A new study contradicts the belief that eating a healthy, but salty diet, is alright. Even if you eat a lot of fruits and vegetables, you may still suffer the negative effects of high salt consumption.
It was previously thought that vitamins and minerals in fruits and vegetables affect blood vessels in a way that allows them to lower blood pressure, but this new research, which analyzed the diet and overall health of over 4,000 people, found that that's not really the case.
An international team of researchers assessed concentrations of sodium and potassium in the urine samples of 4,680 people, aged 40-59, from the USA, UK, Japan, and China. The study participants were tracked over four days, during which they gave urine samples two times. Sodium is one of the two elements of salt and has been linked to increased blood pressure, while potassium, which is commonly found in legumes and vegetables, has been associated with lower blood pressure. Researchers also tracked the volunteers' intake of over 80 nutrients that may be linked to low blood pressure, including vitamin C, fibers, and omega-3 fatty acids.
Researchers were expecting to find an inverse correlation between sodium and potassium, but they found that no matter how many fruits and veggies people ate, high salt intake was associated with high blood pressure; on average, an additional 7g (1.2 teaspoons) of salt above the average intake was associated with an increase in systolic blood pressure of 3.7 mmHg.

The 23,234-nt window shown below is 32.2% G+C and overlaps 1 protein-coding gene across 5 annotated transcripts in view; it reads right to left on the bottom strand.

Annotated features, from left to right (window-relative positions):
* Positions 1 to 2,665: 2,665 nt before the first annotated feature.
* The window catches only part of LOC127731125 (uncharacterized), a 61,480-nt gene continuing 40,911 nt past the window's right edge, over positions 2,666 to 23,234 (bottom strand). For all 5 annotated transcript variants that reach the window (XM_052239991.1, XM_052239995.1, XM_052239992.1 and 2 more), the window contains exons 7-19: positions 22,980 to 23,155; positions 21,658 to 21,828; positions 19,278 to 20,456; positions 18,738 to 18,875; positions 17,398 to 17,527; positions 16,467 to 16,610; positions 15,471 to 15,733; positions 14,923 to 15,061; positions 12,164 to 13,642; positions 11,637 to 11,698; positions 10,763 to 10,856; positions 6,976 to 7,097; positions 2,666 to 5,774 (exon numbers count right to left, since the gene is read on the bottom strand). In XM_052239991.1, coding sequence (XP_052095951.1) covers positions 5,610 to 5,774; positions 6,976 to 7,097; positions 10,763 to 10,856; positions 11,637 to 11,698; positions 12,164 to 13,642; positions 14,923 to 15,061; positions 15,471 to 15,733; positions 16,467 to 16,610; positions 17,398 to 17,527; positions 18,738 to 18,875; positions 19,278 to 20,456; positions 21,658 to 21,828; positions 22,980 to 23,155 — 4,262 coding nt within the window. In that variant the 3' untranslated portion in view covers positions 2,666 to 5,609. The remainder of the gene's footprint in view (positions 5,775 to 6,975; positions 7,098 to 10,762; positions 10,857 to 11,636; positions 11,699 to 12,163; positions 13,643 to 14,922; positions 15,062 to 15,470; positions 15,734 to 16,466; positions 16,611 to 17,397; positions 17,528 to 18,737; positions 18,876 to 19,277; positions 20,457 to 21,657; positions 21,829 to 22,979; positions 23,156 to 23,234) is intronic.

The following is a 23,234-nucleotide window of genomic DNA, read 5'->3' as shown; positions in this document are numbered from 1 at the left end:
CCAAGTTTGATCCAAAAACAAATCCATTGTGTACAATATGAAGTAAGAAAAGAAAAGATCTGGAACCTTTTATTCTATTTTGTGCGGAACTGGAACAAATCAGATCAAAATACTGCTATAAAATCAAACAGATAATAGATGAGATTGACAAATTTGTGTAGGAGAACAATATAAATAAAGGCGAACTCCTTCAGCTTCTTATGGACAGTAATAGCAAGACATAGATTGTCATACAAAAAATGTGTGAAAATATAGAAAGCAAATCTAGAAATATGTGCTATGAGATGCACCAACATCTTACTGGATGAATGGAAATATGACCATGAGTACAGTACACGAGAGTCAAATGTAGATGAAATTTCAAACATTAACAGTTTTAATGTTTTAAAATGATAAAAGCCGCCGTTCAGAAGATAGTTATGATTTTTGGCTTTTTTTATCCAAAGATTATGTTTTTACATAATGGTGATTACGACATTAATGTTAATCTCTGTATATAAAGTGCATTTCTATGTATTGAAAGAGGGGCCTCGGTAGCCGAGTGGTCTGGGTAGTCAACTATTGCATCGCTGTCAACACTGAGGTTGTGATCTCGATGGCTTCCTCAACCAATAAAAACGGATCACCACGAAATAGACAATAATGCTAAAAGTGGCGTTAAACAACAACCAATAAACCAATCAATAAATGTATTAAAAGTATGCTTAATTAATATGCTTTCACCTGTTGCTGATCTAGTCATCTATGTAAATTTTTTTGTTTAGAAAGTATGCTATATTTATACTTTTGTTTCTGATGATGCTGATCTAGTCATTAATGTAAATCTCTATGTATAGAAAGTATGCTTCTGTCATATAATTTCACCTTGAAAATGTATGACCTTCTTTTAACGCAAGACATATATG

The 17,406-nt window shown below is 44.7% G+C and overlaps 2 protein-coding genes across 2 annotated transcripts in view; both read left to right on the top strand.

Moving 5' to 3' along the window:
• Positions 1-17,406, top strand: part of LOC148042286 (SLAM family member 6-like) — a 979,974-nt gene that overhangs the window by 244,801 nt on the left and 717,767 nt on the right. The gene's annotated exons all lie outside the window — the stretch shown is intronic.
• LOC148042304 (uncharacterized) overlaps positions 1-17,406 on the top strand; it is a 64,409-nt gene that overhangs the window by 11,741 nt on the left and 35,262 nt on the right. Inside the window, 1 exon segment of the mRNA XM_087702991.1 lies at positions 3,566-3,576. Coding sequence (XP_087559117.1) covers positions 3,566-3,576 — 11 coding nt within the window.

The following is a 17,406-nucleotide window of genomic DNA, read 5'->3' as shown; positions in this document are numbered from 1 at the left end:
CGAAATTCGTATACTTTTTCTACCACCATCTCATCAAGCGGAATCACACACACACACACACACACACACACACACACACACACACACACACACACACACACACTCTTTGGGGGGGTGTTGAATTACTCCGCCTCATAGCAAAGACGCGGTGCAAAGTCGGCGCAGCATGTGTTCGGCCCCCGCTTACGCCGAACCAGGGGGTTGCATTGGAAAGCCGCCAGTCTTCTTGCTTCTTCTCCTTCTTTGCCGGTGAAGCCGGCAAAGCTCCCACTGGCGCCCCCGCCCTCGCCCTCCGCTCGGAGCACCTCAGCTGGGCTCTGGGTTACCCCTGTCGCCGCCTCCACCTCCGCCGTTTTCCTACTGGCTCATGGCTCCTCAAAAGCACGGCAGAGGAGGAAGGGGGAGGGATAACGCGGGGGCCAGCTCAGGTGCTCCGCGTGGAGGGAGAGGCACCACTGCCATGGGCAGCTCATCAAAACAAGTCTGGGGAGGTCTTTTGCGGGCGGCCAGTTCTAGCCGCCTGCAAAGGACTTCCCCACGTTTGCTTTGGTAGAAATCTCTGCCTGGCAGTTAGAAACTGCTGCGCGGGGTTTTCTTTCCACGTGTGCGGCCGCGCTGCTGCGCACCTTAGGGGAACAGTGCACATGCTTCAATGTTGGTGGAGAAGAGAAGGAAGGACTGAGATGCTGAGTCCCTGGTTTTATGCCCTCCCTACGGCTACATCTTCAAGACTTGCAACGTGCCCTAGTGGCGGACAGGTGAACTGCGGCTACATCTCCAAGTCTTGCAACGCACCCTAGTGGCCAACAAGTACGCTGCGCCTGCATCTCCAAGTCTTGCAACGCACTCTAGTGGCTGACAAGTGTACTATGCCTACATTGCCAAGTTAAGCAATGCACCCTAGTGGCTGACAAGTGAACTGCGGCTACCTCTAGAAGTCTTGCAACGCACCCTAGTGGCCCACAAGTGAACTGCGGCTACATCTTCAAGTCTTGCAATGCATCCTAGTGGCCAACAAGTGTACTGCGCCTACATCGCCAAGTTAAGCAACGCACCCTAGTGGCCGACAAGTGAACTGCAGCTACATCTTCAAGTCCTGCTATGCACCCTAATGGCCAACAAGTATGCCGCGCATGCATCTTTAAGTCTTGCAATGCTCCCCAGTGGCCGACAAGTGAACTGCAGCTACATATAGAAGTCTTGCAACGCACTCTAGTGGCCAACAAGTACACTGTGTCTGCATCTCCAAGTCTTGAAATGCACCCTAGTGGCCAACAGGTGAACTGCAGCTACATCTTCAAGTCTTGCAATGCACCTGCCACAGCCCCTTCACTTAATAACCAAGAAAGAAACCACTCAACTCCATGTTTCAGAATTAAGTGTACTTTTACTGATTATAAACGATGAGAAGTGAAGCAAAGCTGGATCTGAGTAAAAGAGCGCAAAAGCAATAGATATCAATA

Dr. Queenie Chan, joint-lead author of the research from the School of Public Health at Imperial College London, said that this can be extremely important, especially as high blood pressure affects between 16 and 37% of the population globally. A 2010 study found that hypertension is a factor in 18% of all deaths (9.4 million globally), with processed foods being one of the main culprits.
"We currently have a global epidemic of high salt intake - and high blood pressure. This research shows there are no cheats when it comes to reducing blood pressure. Having a low salt diet is key - even if your diet is otherwise healthy and balanced."
"As a large amount of the salt in our diet comes from processed food, we are urging food manufacturers to take steps to reduce salt in their products," she added.
However, researchers emphasize that they only tracked volunteers for four days, so they only recorded a snapshot of their lives. In the future, they plan to expand a similar study on a longer period of time, and with more participants.
Lifestyle changes can be extremely effective in reducing high blood pressure. Eating a healthy diet and having an active lifestyle is extremely important in reducing sodium blood levels. Extra pounds and high blood pressure go hand in hand. Alcohol and cigarettes can also contribute to raising blood pressure.
The results have been published in the journal Hypertension.